I honestly wish I could remember exactly where she came from. This entire universe was originally hatched back around…2010? It was a while ago, and I sat on the original draft of Stray Magic for ages until I showed it to my agent. The majority of my UF point-of-view characters are female, and her name came from “Repo! The Genetic Opera.” As for the rest of her…, I’m not sure. Most of my strongest characters tend to show up, fully formed and say “here I am!” rather than me sitting down and telling them who they are. I can’t say that she reminds me of anyone in particular in my own life, but it was fun to finally write an MC who had two living parents and great relationships with both (like I do) in a genre where the heroine is typically either an orphan, one parent is dead, or she doesn’t get along with one or either of them.
How did you get the information for the Para- Marshal’s unit?
Since the Para-Marshals are completely fictional, other than doing a bit of research into how the US Marshals Office runs and who has oversight, I basically made everything up. In this world, only vampires and werewolves are officially out to the public, so I decided to only create two teams of Para-Marshals: one for the east coast, and one for the west coast. And, as we find out by the end of Stray Moon, there is an even bigger reason why there are only two teams…
Why do you write under two different author names?
I made the decision to publish the Cornerstone Run trilogy under the name Kelly Meade, because these books were more heavily paranormal romance, versus the urban fantasy/SF I’m known for as Kelly Meding. My Kelly Meding books sometimes have romantic elements or through-lines of romantic tension, but I wouldn’t shelve them in romance. Kelly Meade books are definitely romance, with a self-contained romantic plot and happily-ever-after for the main couple.
What was your favorite part about writing Stray Moon?
The dance Shiloh and Jaxon did the entire book. Spoilers for Stray Magic. Because of the bargain Shiloh makes with a sidhe in book one, she loses all memories of her teammate and ex-boyfriend Jaxon. Writing her perspective on working with a complete stranger, versus her instinctive knowledge of his guy in her gut, was a lot of fun. And also balancing her rediscovery of why she once loved Jaxon with her growing…flirtation with Tennyson and blood connection to him gave me a lot of tension to work with throughout the book. It’s like an odd kind of romantic triangle, but she isn’t actively pursuing either man, so I have no idea how it will all turn out!
Do you have a favorite scene from this book, and if so what is it about and why?
I think one of my favorite scenes was about two-thirds into Stray Moon, when Jaxon (um, spoilers?) binds Shiloh to the rules of wishing, and a small group of the Marshals end up invisible, in order to infiltrate the place where the missing werewolves are being held. It ended up being a kind of funny scene, because of the way Jaxon worded his wish. Not only could the affected people not see each other, but they also couldn’t even see themselves. The scene was goofy but also serious, and one of the things I love most about dabbling into magic and urban fantasy worlds.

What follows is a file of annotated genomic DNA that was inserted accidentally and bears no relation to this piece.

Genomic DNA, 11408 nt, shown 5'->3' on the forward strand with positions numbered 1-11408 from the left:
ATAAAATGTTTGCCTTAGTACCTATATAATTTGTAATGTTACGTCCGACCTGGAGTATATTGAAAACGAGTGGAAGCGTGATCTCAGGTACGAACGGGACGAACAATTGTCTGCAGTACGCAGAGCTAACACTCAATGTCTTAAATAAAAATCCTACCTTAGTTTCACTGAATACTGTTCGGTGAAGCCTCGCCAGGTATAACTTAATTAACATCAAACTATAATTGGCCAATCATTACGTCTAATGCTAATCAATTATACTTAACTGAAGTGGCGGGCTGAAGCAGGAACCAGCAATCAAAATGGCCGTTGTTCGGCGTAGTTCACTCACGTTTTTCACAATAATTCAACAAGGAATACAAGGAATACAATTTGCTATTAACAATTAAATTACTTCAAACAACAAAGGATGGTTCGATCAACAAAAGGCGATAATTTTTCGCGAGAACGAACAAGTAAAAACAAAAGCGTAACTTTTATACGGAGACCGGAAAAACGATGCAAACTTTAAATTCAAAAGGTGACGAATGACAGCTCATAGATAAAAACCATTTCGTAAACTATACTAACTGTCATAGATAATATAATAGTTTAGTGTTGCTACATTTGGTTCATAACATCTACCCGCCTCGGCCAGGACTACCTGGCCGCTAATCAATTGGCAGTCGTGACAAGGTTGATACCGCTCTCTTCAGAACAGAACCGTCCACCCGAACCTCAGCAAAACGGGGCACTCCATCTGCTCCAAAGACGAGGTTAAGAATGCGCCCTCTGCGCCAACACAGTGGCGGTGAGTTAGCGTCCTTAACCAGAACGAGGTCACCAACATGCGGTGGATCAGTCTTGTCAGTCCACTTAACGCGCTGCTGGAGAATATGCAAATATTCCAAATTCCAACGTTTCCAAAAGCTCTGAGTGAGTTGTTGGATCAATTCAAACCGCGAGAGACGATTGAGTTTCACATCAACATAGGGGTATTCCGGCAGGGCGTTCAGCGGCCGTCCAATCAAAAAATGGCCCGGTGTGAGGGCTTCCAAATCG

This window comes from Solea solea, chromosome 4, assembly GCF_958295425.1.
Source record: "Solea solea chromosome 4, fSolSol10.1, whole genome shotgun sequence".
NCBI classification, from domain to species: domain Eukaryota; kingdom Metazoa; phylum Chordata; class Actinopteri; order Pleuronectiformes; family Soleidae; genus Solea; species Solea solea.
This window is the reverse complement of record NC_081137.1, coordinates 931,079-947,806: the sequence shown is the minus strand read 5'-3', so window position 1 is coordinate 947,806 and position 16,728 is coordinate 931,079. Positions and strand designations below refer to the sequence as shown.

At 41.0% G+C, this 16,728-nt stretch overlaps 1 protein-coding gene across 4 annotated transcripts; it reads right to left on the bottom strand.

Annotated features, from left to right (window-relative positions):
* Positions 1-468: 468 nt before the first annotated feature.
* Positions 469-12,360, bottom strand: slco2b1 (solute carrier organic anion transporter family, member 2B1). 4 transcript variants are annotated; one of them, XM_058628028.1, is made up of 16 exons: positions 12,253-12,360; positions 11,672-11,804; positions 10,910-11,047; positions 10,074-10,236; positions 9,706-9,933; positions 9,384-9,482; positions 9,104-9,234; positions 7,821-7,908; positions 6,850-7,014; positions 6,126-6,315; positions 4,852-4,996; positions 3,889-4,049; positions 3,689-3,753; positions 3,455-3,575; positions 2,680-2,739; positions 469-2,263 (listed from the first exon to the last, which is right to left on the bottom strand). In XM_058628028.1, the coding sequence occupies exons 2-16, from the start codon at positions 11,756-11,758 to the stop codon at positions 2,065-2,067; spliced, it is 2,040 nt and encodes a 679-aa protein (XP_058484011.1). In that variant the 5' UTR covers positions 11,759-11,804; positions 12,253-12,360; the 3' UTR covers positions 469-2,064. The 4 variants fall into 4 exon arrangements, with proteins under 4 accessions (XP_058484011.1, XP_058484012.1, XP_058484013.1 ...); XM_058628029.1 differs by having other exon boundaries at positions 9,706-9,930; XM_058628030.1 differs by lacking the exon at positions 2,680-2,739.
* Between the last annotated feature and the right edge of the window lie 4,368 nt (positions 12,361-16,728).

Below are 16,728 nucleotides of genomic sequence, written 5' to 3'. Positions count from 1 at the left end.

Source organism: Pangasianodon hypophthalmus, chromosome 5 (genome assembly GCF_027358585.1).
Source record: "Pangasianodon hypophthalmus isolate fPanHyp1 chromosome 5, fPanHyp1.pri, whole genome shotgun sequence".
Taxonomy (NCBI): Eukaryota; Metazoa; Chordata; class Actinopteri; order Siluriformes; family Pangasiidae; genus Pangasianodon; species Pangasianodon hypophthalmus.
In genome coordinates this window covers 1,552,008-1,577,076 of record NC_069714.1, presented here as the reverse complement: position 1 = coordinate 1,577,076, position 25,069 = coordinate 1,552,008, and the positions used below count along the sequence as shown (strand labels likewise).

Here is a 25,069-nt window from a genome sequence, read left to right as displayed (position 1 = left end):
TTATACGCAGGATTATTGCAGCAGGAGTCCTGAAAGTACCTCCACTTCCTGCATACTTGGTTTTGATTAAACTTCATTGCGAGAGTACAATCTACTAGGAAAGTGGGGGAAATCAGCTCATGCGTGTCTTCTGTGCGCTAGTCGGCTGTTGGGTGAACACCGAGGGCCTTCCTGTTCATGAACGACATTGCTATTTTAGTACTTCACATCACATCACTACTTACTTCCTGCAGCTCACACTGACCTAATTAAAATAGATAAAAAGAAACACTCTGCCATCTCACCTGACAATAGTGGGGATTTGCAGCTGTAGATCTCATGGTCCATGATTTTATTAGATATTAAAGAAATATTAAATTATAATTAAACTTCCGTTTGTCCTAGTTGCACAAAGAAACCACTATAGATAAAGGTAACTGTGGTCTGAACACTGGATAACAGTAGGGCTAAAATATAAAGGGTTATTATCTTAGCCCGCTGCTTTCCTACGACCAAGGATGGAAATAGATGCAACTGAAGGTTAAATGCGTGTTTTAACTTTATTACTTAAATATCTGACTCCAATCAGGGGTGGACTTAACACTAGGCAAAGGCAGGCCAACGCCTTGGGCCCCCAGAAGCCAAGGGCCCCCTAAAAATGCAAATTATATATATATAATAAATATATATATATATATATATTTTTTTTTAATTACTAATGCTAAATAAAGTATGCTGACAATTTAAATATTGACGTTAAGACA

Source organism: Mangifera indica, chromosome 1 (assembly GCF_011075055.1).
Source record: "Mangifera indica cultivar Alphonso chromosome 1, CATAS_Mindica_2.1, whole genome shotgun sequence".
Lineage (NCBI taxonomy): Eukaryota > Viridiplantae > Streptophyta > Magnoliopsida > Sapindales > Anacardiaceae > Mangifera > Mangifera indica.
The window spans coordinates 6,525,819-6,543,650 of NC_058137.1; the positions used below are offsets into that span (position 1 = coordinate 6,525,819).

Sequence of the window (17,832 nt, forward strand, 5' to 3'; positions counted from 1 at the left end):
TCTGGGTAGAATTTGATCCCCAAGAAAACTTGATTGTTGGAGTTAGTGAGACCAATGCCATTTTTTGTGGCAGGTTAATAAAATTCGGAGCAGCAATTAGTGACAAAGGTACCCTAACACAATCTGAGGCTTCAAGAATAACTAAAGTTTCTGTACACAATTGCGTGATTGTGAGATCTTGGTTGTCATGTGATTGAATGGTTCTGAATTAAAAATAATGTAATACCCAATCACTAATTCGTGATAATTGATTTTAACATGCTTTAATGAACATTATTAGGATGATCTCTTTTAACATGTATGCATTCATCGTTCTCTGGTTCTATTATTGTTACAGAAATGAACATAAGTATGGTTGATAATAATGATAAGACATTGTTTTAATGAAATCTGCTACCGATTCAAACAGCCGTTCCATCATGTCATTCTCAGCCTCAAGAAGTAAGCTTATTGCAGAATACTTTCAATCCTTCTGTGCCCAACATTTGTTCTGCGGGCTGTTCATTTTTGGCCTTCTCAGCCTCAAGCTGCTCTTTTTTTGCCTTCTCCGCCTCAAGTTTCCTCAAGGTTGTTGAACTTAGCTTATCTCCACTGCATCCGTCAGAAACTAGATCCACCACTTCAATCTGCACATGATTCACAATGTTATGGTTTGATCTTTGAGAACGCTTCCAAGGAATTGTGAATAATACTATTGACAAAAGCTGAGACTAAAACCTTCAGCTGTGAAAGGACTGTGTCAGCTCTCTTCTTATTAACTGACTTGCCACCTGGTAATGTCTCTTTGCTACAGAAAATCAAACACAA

About the Author:
Born and raised in Southern Delaware, Kelly Meding survived five years in the hustle and bustle of Northern Virginia, only to retreat back to the peace and sanity of the Eastern Shore. An avid reader and film buff, she discovered Freddy Krueger at a very young age, and has since had a lifelong obsession with horror, science fiction, and fantasy, on which she blames her interest in vampires, psychic powers, superheroes, and all things paranormal. She is also a mama to two amazing fur-babies named Jinx and Puck.
Three Days to Dead, the first book in her Dreg City urban fantasy series, follows Evangeline Stone, a paranormal hunter who is resurrected into the body of a stranger and has only three days to solve her own murder and stop a war between the city's goblins and vampires. Additional books in the series, As Lie the Dead, Another Kind of Dead, and Wrong Side of Dead, are available in both digital format and mass market paperback from Bantam. Books five and six, Requiem for the Dead and The Night Before Dead, are published in digital and paperback by Smedge Press.
Beginning with Trance, Kelly's MetaWars series tells the story of the grown-up children of the world's slaughtered superheroes who receive their superpowers back after a mysterious fifteen-year absence, and who now face not only a fearful public, but also a vengeful villain who wants all of them dead. Trance and Changeling are available now in both digital format and mass market paperback from Pocket Books. Tempest and Chimera are available in digital format only via Pocket Star. All four books can also be purchased as a digital bundle.
Writing as Kelly Meade, her paranormal romance trilogy with Berkley Intermix features three shifter brothers and the women they come to love, starting with Black Rook, and continuing with Gray Bishop and White Knight.